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This volume provides a comparative analysis of the use of the World Wide Web in countries around the world for political campaign purposes.
Drawing upon a common conceptual framework - the 'Web sphere,' and a shared methodological approach called Web feature analysis - in order to examine how the Internet is used by a variety of political actors during periods of electoral activity. Research teams around the world conducted analyses in technologically advanced nations, as well as those with low Internet diffusion, and a variety of countries in the middle range of network penetration, and from a variety of political and cultural contexts. The book represents an important contribution towards gaining a cross-national understanding of the current and emerging impacts of the Internet on political practice. To that end, the contributors collect and analyze data related to the structure for political action and information provision. They examine twelve types of political actors engaged in elections, including candidates, parties, non-governmental organizations, government, media and individual citizens.
Exploring the complex dynamics between politics, culture, and information technology at both the national and global levels, The Internet and National Elections will be of interest to students and researchers of political science, communication studies, international relations, media and Internet studies.
This book will provide critical insights into Internet governance through an in-depth examination of human rights law.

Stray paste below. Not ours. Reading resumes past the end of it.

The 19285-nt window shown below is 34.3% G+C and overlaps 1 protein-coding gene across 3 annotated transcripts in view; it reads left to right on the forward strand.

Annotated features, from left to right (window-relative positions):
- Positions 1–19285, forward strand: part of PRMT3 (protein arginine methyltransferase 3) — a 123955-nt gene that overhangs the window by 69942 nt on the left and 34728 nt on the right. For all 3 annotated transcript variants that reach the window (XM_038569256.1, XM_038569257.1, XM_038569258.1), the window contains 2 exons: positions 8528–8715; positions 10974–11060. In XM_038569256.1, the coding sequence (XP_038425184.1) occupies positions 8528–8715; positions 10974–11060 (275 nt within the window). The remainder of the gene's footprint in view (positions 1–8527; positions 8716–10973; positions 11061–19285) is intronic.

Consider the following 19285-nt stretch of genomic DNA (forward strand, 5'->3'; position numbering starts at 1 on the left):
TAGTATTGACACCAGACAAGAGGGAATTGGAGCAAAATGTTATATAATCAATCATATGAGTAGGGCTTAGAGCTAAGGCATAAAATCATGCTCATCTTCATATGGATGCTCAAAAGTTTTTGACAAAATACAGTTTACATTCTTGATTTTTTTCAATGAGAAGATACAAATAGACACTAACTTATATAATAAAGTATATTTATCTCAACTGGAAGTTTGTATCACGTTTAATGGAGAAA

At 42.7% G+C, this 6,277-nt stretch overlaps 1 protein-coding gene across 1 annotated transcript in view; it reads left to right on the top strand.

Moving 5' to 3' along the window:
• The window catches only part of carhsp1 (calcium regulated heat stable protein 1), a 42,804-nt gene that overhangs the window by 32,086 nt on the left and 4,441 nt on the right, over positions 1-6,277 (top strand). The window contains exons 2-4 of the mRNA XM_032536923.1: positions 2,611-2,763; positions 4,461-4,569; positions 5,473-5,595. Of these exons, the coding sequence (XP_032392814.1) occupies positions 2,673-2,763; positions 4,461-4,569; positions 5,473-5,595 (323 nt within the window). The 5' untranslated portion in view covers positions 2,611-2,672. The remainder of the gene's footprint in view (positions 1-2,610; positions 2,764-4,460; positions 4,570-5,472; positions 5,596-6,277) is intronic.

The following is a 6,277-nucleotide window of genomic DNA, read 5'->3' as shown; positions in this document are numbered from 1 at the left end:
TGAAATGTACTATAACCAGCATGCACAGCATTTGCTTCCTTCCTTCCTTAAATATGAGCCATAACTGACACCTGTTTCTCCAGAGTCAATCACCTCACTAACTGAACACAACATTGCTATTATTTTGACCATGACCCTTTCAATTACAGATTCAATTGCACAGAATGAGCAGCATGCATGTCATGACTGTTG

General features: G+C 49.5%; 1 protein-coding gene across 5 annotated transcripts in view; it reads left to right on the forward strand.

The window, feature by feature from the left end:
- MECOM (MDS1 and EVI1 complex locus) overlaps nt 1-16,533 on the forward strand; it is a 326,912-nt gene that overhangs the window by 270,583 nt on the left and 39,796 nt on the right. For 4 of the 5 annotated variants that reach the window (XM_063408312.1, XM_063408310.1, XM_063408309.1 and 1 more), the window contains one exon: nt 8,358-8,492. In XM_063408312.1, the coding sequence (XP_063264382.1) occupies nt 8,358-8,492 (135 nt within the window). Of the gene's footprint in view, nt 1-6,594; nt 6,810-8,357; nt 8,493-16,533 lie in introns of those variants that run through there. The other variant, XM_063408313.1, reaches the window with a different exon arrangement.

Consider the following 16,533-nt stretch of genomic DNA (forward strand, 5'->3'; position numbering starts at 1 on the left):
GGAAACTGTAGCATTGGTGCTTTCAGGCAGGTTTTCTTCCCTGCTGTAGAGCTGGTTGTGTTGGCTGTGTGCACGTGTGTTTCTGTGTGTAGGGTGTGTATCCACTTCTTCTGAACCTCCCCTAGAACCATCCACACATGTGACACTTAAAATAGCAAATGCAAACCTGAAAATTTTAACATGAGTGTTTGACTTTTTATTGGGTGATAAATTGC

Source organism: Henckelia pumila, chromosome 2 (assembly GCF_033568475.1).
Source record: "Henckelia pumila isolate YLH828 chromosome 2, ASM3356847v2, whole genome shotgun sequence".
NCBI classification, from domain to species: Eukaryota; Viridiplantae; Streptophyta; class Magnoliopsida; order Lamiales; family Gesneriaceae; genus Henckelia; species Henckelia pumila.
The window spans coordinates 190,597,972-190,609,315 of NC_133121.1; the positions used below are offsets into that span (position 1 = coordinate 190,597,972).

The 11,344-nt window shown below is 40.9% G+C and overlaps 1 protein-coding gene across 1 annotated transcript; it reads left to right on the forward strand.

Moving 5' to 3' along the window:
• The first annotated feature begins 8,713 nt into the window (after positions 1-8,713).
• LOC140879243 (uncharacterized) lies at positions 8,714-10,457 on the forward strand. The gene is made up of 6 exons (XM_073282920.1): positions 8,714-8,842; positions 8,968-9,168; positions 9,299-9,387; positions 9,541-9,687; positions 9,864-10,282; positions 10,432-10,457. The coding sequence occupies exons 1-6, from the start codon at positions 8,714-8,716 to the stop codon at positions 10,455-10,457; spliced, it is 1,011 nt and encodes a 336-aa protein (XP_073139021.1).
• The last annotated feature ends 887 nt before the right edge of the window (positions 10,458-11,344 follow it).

The term Internet governance is used to describe the interlinked processes that steer the growth and development of the Internet. The Internet is unique as a user-generated, international, decentralised technology that has evolved without strong State control and, as such, poses distinct regulatory challenges.
Given the pervasive nature of the Internet, its use increasingly brings implications for the protection of human rights. Equality of access, privacy and freedom of expression all need to be supported within a governance structure that is often dominated by State and commercial interests. Internet Governance: A Human Rights Perspective examines the regulatory framework and the role of the State, self-regulatory bodies and co-regulatory initiatives from the perspective of the protection of fundamental freedoms. The book will be in three main parts: the first will examine the international human rights framework with a focus on Internet development; the second will take specific rights in turn and present an in-depth analysis of key policy issues; and the third will bring these together to present a critical account of the potential for human rights debates to shape the future of the Internet.
This book will be of great interest to students and academics with an interest in IT law, Internet regulation and human rights law.
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